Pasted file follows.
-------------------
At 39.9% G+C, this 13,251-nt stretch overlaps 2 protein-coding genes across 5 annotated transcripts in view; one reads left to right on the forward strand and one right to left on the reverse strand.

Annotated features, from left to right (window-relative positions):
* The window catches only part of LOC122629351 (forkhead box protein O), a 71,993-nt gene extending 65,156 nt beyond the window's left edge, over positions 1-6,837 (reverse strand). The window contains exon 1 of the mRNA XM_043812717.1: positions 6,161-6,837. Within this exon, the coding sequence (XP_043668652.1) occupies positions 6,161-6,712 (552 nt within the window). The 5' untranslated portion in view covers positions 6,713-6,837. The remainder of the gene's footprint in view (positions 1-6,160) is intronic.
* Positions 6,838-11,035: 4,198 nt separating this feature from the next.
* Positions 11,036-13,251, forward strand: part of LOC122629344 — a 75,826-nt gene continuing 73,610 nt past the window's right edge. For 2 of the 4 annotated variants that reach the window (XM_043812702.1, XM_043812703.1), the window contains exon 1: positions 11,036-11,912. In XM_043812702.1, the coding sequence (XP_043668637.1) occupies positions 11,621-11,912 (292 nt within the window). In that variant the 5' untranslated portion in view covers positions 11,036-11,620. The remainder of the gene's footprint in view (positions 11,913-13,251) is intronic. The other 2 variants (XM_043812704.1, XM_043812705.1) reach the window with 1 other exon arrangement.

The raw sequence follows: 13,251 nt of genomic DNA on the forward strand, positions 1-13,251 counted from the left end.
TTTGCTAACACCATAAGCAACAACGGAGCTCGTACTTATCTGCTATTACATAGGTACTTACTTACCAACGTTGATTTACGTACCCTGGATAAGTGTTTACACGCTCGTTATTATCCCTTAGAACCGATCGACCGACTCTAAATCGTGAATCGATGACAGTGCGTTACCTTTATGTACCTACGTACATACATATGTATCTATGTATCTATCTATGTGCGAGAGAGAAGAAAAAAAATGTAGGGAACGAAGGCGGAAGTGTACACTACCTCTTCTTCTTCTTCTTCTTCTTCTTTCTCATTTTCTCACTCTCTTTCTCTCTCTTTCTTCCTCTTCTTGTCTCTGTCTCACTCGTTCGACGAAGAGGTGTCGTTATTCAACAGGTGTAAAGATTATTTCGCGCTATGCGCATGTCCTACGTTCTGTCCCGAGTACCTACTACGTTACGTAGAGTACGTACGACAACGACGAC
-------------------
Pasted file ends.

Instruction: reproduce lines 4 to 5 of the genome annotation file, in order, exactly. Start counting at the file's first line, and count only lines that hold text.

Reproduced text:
* Positions 6,838-11,035: 4,198 nt separating this feature from the next.
* Positions 11,036-13,251, forward strand: part of LOC122629344 — a 75,826-nt gene continuing 73,610 nt past the window's right edge. For 2 of the 4 annotated variants that reach the window (XM_043812702.1, XM_043812703.1), the window contains exon 1: positions 11,036-11,912. In XM_043812702.1, the coding sequence (XP_043668637.1) occupies positions 11,621-11,912 (292 nt within the window). In that variant the 5' untranslated portion in view covers positions 11,036-11,620. The remainder of the gene's footprint in view (positions 11,913-13,251) is intronic. The other 2 variants (XM_043812704.1, XM_043812705.1) reach the window with 1 other exon arrangement.